Sunday, October 21, 2012

Cheaper cars wanted

By Azam Aris of | The Edge Malaysia – Thu, Aug 9, 2012 DO Malaysians deserve cheaper cars? After having to pay so much more than consumers in other countries for so many years to buy a car, the majority would say, "Yes! We want cheaper cars!"

I remember in the early 1980s when my brother bought his first car — a Mazda 323, which only cost about RM17,000. The other options were the slightly-cheaper Nissan Sunny and the slightly pricier Ford Laser.

A fresh graduate's salary then was RM1,200 to RM1,500 — not very much lower than today's starting pay — but he definitely had greater purchasing power.

In addition, cheaper cars and houses — one could find a double-storey house for RM60,000 to RM80,000 in many areas in the Klang Valley then — meant lower loan commitments. The disposable income of a graduate was much higher.

Those were the days when the nation was just an assembler of foreign cars. Later, we decided to venture into the unknown territory of heavy industries to become a car manufacturer, in a bid to emulate the economic quantum leap of Japan, South Korea and Taiwan.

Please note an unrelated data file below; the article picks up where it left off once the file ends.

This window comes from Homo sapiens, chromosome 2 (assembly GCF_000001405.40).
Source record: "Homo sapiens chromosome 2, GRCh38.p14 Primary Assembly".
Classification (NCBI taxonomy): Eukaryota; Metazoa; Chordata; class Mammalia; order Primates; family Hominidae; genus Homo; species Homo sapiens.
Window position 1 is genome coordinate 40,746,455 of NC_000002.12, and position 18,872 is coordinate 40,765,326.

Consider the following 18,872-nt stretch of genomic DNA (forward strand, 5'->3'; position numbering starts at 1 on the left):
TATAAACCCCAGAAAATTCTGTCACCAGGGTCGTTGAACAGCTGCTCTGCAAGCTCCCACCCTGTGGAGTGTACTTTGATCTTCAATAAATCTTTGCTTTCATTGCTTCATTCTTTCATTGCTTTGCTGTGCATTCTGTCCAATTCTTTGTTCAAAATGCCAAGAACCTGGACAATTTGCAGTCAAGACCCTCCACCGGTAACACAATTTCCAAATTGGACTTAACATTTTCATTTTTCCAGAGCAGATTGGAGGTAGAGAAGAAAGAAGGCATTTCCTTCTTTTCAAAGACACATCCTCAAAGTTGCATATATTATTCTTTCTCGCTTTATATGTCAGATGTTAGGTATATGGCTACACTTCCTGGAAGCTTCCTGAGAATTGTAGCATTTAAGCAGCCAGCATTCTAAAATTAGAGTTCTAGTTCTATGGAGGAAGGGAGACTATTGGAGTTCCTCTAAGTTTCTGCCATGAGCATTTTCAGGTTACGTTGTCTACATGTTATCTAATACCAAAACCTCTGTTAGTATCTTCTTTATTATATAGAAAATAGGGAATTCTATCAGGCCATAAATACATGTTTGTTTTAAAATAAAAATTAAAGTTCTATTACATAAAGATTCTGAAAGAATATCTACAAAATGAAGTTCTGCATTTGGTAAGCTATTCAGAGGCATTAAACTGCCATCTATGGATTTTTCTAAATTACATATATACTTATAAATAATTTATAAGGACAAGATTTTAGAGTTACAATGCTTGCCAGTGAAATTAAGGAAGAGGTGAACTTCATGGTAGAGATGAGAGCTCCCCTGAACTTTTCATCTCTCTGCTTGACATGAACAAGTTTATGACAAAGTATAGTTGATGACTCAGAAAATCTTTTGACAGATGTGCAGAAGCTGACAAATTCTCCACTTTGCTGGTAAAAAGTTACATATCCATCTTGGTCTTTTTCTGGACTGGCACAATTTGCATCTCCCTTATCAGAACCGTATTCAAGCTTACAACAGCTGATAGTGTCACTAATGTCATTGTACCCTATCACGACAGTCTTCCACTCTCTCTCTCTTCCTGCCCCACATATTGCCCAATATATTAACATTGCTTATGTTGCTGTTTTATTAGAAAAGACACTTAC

Proton, the national car maker, was incorporated in May 1983. By July 1985, along with the lesser-known Japanese car manufacturer Mitsubishi as a partner, the nation's pride — the Proton Saga — was launched at an entry level price of RM17,800.

The price was competitive initially but the national car manufacturer needed to be protected so that it could gradually grow into a regional and, perhaps, global player. An almost sure way of protecting Proton was to increase the duties of its competitors, hence the introduction and imposition of a high excise and sales tax regime for locally assembled foreign cars and fully imported vehicles.

Today, nearly 30 years after Proton was set up, the price of the equivalent of a Mazda 323 is RM100,000, a Ford Fiesta sedan goes for RM80,000, and the Nissan Sentra and Latio cost about RM90,000 — or nearly five times more.

Proton's low-end Saga 1.3, priced at RM38,000, is among the cheapest cars in the country, but still costs more than double what it did when it was first launched.

But wages have not doubled for many, let alone increased five-fold during the same period. Salaries have remained relatively low for the majority of the population, with about 70% of households in the country earning below RM3,000.

As public transport — which is in the midst of an extensive upgrade — is still inadequate, many are still forced to buy a car. Dollar for dollar, the prices they have to pay are among the highest in the world.